Network thinking is poised to invade all domains of human activity and most fields of human inquiry. It is more than another helpful perspective or tool. Networks are by their very nature the fabric of most complex systems, and nodes and links deeply infuse all strategies aimed at approaching our interlocked universe. Albert-Laszlo Barabasi


A more recent field of inquiry that is advancing research about Complexity focuses on the structure of complex systems. The emerging science of networks examines and quantifies the behaviour of real world networks. "Networks are the prerequisite for describing any complex system, indicating that complexity must inevitably stand on the shoulders of network theory."Barabasi 2003 p238

There have been some key advances by network science that allow us to better understand the networks that are at the core of our connected age. The way in which social networks form; the truth behind six degrees of separation; why technologies, products and people become successful; and how we understand history in light of these advances, are of particular interest to this project.

Network science explores both the dynamics of the network - the evolving structure; and the dynamics on the network - individuals doing something Watts 2003. Networks represent populations of individual components or nodes, which can be anything from people to pages on the internet. Nodes actively link, forming connections, which in turn form clusters. The way in which connections and clusters form, and the type of networks and systems that result from these clusters are what interest researchers.

The study of the connections and clusters of real-world networks covers a vast array of test cases including the novel and the famous. It still comes as some surprise though, that in the world of network science Kevin Bacon has a starring role - although it's not because of his dancing in Footloose. Rather, it is because of a game developed by three college students in 1994, who set out to prove Kevin Bacon was at the centre of the Hollywood universe. The object of the game is to determine an actor's Bacon Number by figuring out the shortest path to Kevin Bacon. Kevin Bacon has a Bacon Number of 0, anyone who has acted in a movie with Kevin has a Bacon Number of 1, anyone who has acted with someone who has acted alongside Mr Bacon has a Bacon Number of 2 and so on. The game was developed further by Glen Wasson and Bret Tjaden in 1997 who linked the game to the largest online movie data base IMDB, and is now known as The Oracle of Kevin Bacon. By typing in the name of any actor, the shortest path is found between the actor and Kevin, listing the chain of actors and movies by which they are connected. The real challenge, however, is to find an actor with a high Bacon Number - since most actors in Hollywood can be connected to Kevin with two to three links.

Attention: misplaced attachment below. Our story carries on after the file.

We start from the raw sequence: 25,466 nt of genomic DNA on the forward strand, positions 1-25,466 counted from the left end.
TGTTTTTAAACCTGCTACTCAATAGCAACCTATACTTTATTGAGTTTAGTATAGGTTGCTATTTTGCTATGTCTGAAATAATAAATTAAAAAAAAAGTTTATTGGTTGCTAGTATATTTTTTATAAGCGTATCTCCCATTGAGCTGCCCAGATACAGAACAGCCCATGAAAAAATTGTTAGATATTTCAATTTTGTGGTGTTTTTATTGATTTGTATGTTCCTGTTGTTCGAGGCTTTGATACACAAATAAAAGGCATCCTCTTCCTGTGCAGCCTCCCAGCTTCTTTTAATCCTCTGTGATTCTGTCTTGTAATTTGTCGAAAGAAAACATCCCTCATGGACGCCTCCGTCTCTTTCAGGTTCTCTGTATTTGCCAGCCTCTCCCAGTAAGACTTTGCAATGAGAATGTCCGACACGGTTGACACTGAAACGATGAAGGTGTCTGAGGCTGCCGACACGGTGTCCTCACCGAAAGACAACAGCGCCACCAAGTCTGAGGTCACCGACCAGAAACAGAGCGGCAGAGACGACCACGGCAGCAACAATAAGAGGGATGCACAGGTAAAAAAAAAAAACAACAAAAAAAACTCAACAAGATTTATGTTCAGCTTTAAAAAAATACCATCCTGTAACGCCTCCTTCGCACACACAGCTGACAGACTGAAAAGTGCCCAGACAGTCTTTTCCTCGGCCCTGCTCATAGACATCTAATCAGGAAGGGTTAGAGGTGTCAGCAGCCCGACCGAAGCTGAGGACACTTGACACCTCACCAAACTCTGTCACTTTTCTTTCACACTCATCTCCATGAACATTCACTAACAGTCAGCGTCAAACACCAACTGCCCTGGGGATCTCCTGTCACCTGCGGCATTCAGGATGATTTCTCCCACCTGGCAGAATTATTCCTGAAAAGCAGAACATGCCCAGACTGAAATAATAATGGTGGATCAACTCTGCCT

Transcluded from

The Oracle of Kevin Bacon inspired British photographer Andy Gotts to try to reach Bacon through photographic links instead of film links. He wrote to 300 actors asking to take their photograph and received one response from Joss Ackland. Ackland suggested that Gotts photograph Greta Scacchi, with whom he had appeared in the film White Mischief. Gotts continued from there, seeking referrals from each actor he photographed. Eventually, Christian Slater referred him to Bacon. After eight years, Gotts's photograph of Bacon completed the project. Gotts has published a book called Degrees.

This image is a link to Andy Gotts Website

So is Kevin Bacon really that special?

One might conclude, as did the fraternity brothers, that there is something special about Mr Bacon, that he is somehow the fulcrum on which the universe of actors tips. But thinking about it for moment longer, an entirely different interpretation seems more plausible. If it is true that Bacon can be connected to almost anyone in only a few steps, might not it be true that anyone can be connected to anyone else in roughly the same number of steps?Watts 2003

By studying the data from The Oracle of Kevin Bacon, Watts and Strogatz found that Hollywood is a small world network. Small world networks are highly connected by nature and as such it is relatively easy to connect two people through a short chain of acquaintances. It is also commonly known as six degrees of separation. In the case of Hollywood, "every actor can be connected to every other actor in an average of less than four steps"Watts 2003 p95. More importantly, Watts and Strogatz as well as research by Barabasi, found that small worlds are a generic property of networks in general. "It is rooted in their structure", it just doesn't take that many links to connect two peopleBarabasi 2003 p40. Unfortunately for Kevin Bacon Fans everywhere it dispels the notion that Kev is special :-( !

The Ties That Bind

Watts and Strogatz's research into small worlds, uncovered a number of significant properties of networks. They found the most important links in networks are 'weak ties' which "can be thought of as a link between individual- and group-level analysis in that they are created by individuals, but their presence affects the status and performance not just of the individuals who "own" them but of the entire group with they belong".Watts 2003 p49